To his dismay, Younghusband found out that the 13th Dalai Lama and Agvan Dorjiev had left Lhasa for Urga, and therefore he had difficulties finding someone to sign the treaty to conclude the war. The Dalai Lama requested for Russian support to fight against the British. Unfortunately, Russia was focused in a war with Japan in 1904-1905. Therefore, the 13th Dalai Lama’s request for Russian assistance was not fulfilled.
Finally, Younghusband managed to coerce the Regent, Gaden Tri Rinpoche, and the Tsongdu (Tibetan National Assembly) into signing the Treaty of Lhasa containing the following terms:
- Allowance for British trade in Tibet
- Recognition of the Sikkim-Tibet border
- Payment of 7.5 million rupees in indemnity (to be paid in yearly installments for 75 years) and the Chumbi Valley, which would only be returned to Tibet when the indemnity had been paid in full
- Restriction for Tibet to build relationships with other nations except with Britain
Later, Qing officials from China canceled this treaty and signed an Anglo-Chinese treaty on April 27, 1906 with Britain, known as the Convention Between Great Britain and China Respecting Tibet. In this treaty, the British recognised Chinese authority over Tibet. The Acting Viceroy, Lord Ampthill reduced the 7.5 million rupees compensation by two-thirds. In return, China agreed not to let other foreign influences interfere with the Tibetan administration.
Realising that his effort to secure foreign support to help Tibet was not bearing fruit, the 13th Dalai Lama left Mongolia for Kumbum Monastery in Amdo in the second half of 1906.
On August 31, 1907, Russia and Britain signed the Anglo-Russian Entente, a treaty that put an end to their rivalry in Central Asia and recognised China’s authority over Tibet. This treaty ended Agvan Dorjiev’s diplomatic endeavours to align Tibet closer to Russia.
In February 1908, the 13th Dalai Lama and Agvan Dorjiev traveled to Wu Tai Shan where they met various foreign diplomats from Britain, America and Russia in order to gain support against the oppressive Qing rule of Tibet. Although they were unsuccessful, the 13th Dalai Lama developed an appreciation for international politics. At this point, Tibet’s adverse opinion against Britain had lessened and the leaders began to consider enlisting British support in protecting Tibet against Chinese influence.
The Dalai Lama and Agvan Dorjiev continued to travel to Beijing where they met with Empress Dowager Cixi and Emperor Guang Xu, who would both die within one day of each other in November 1908. In December 1908, the Dalai Lama returned to Lhasa and Agvan Dorjiev left for St. Petersburg.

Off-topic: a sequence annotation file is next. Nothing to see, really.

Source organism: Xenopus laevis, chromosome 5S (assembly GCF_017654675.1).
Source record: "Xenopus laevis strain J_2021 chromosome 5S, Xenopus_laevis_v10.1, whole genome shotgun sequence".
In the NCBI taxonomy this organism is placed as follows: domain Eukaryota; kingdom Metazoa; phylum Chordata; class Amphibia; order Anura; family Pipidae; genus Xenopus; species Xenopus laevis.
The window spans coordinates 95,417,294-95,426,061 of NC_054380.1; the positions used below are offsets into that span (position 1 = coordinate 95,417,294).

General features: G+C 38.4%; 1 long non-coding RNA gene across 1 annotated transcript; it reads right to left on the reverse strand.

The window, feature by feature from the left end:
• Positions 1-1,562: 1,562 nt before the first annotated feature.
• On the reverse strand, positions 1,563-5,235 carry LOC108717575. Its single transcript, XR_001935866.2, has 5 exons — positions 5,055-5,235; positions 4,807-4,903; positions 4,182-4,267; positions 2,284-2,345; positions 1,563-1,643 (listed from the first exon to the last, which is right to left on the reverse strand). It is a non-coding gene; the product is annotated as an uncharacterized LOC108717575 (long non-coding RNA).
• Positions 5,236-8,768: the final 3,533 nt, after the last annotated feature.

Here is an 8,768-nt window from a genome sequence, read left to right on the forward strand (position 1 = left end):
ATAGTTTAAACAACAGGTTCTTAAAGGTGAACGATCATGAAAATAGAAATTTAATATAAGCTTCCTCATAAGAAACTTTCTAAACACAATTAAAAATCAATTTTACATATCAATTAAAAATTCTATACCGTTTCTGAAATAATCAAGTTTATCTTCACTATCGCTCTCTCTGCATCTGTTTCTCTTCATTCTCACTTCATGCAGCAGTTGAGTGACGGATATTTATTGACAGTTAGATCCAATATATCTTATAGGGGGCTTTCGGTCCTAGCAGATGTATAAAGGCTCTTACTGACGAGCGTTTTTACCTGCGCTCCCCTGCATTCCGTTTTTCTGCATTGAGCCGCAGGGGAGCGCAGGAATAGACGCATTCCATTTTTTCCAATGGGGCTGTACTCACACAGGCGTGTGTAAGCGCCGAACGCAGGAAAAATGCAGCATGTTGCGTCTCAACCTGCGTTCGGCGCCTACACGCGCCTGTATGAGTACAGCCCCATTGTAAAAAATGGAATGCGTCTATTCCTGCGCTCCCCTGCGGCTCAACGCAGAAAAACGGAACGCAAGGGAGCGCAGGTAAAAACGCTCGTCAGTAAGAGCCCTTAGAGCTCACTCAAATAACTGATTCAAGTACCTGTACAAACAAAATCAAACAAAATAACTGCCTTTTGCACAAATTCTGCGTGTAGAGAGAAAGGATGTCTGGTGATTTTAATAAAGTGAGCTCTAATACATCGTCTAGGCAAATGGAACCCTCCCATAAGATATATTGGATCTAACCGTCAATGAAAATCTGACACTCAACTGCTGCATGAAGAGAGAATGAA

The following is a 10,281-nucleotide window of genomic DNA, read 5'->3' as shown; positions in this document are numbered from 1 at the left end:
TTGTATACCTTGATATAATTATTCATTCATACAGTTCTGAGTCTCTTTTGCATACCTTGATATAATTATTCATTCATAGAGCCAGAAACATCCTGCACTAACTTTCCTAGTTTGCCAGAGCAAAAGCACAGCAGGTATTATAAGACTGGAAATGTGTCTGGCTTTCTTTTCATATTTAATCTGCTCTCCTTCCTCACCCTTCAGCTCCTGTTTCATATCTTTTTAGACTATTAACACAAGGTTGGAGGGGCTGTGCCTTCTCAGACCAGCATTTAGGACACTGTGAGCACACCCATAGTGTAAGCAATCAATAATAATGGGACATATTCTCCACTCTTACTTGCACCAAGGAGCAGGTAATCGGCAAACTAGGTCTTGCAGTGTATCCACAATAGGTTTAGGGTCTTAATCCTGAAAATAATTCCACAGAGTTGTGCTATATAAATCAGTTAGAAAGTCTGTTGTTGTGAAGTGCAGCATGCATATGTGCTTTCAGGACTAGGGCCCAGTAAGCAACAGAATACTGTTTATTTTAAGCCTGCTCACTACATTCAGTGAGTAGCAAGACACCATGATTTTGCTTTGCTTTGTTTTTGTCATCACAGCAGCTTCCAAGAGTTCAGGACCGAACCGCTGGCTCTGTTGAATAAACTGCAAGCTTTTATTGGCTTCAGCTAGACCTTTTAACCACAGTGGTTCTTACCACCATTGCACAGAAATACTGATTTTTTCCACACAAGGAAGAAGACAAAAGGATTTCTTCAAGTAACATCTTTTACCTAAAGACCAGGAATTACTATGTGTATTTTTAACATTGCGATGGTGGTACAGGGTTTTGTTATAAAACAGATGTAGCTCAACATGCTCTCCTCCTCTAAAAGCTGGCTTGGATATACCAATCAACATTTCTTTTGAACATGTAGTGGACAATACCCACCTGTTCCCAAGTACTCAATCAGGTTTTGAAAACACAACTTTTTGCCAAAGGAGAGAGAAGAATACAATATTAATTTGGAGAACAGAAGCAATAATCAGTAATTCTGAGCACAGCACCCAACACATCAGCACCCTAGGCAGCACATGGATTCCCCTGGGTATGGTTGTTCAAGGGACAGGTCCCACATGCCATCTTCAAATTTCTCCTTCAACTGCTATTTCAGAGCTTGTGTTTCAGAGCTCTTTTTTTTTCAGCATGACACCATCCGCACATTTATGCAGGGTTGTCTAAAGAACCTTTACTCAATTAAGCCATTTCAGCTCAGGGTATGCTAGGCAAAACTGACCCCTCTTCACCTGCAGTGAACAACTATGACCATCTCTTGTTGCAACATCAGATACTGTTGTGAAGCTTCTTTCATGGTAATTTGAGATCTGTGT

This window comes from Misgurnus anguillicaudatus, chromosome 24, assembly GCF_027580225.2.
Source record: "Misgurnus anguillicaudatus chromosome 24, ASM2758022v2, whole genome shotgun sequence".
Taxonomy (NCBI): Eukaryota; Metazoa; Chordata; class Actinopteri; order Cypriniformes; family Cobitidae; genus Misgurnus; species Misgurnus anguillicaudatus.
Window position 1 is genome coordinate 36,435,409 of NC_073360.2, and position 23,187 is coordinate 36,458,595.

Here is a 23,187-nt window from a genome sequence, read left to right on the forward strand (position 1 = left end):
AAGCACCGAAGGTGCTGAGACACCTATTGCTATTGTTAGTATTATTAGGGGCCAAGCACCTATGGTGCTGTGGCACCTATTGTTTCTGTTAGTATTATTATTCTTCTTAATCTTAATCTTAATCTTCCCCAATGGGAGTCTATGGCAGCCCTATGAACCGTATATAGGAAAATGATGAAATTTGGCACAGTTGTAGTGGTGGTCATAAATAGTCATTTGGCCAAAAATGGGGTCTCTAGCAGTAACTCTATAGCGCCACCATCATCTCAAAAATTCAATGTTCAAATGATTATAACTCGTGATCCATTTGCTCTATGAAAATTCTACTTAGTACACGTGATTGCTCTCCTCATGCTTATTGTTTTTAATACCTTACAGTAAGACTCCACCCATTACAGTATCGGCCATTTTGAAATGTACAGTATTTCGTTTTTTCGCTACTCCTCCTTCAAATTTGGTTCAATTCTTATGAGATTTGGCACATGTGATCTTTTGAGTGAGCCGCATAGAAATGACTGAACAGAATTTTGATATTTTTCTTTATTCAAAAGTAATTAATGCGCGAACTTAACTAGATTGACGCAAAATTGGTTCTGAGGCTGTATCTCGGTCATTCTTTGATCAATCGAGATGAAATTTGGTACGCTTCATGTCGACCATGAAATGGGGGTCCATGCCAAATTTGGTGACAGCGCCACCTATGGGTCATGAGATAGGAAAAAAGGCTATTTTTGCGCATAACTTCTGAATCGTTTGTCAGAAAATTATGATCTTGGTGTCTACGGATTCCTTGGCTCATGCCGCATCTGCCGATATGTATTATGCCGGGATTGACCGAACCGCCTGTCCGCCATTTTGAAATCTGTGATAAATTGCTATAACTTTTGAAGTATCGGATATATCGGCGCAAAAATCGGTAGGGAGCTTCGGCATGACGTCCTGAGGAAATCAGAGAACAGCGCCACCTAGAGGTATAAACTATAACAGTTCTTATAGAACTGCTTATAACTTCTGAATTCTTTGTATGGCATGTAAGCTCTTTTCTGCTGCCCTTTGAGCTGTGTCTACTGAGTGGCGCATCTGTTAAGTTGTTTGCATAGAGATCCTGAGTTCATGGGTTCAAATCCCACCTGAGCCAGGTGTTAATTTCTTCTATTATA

Establishing Buddhism in Kalmykia and Buryatia
After his third visit to Russia, Agvan Dorjiev visited Kalmykia and Buryatia for two years to establish Buddhism there. During this visit, he met with a gifted student, Ngawang Wangyal. Agvan Dorjiev helped Ngawang Wangyal to go to Tibet and study at Drepung Gomang Monastery where he obtained his Geshe degree. Geshe Ngawang Wangyal would later play a vital role in bringing Tibetan Buddhism to the United States in the 1950s.
During his stay in Buryatia and Kalmykia, Agvan Dorjiev followed the advice of both the 13th Dalai Lama and his teacher, Purchok Jampa Gyatso. He spread the Buddhadharma by establishing monasteries, ordaining monks and bestowing tantric empowerments. Agvan Dorjiev’s effort was not without opposition from influential local priests who were afraid that Agvan Dorjiev would override their authority. Fortunately for Agvan Dorjiev, he received the backing of Tsar Nicholas II.
Not all Agvan Dorjiev’s projects however, were supported by the Imperial Romanov family. He began a project with his friends, Bazar Baradiin, a philologist and Zhamtsarano, a professor at St. Petersburg University which was aimed at creating a Buryat alphabet in order to preserve Buryat culture. This was not supported by the Russian government and his partner Zhamtsarano was also exiled to Mongolia. This project was therefore left incomplete.
In 1905, Agvan Dorjiev managed to gain approval from Russian authorities to build Datsan Gunzechoinei, a Buddhist temple in the city of St. Petersburg. The establishment of the temple was funded by Agvan Dorjiev, the 13th Dalai Lama, the 8th Jetsundampa Khutuktu and Buddhists in Buryatia and Kalmykia. Although the plan was opposed by leaders of the Russian Orthodox Church, Agvan Dorjiev managed to enlist the support of powerful nobility, politicians and personalities such as Prince Esper Ukhtomsky, P. Badmaev, V. V. Radlov, D.F. Oldenburg, G. Th. Stcherbatsky, V.L Kotvich, N.K. Roerich and P. Kozlov. The temple construction commenced in 1909 and was completed in 1915.